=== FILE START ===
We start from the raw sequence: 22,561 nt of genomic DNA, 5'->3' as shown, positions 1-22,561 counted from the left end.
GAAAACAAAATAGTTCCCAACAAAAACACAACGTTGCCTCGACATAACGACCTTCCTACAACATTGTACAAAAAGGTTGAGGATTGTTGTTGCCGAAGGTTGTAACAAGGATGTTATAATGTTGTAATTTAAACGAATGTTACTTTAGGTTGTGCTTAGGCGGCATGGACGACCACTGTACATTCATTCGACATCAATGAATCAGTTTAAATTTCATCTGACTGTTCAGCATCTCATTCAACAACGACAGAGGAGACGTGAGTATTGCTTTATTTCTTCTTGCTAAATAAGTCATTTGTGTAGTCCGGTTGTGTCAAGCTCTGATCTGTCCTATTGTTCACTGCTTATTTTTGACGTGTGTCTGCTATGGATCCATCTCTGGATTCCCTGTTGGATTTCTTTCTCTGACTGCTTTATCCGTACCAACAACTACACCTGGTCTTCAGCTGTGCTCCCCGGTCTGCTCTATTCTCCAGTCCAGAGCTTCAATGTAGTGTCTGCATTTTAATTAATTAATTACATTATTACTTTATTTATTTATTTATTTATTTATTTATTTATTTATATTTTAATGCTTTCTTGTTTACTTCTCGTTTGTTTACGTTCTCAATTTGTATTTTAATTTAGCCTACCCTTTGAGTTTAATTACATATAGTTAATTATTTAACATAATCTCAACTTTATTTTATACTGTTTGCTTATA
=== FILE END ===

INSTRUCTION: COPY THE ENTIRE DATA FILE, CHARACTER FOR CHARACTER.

We start from the raw sequence: 22,561 nt of genomic DNA, 5'->3' as shown, positions 1-22,561 counted from the left end.
GAAAACAAAATAGTTCCCAACAAAAACACAACGTTGCCTCGACATAACGACCTTCCTACAACATTGTACAAAAAGGTTGAGGATTGTTGTTGCCGAAGGTTGTAACAAGGATGTTATAATGTTGTAATTTAAACGAATGTTACTTTAGGTTGTGCTTAGGCGGCATGGACGACCACTGTACATTCATTCGACATCAATGAATCAGTTTAAATTTCATCTGACTGTTCAGCATCTCATTCAACAACGACAGAGGAGACGTGAGTATTGCTTTATTTCTTCTTGCTAAATAAGTCATTTGTGTAGTCCGGTTGTGTCAAGCTCTGATCTGTCCTATTGTTCACTGCTTATTTTTGACGTGTGTCTGCTATGGATCCATCTCTGGATTCCCTGTTGGATTTCTTTCTCTGACTGCTTTATCCGTACCAACAACTACACCTGGTCTTCAGCTGTGCTCCCCGGTCTGCTCTATTCTCCAGTCCAGAGCTTCAATGTAGTGTCTGCATTTTAATTAATTAATTACATTATTACTTTATTTATTTATTTATTTATTTATTTATTTATTTATATTTTAATGCTTTCTTGTTTACTTCTCGTTTGTTTACGTTCTCAATTTGTATTTTAATTTAGCCTACCCTTTGAGTTTAATTACATATAGTTAATTATTTAACATAATCTCAACTTTATTTTATACTGTTTGCTTATA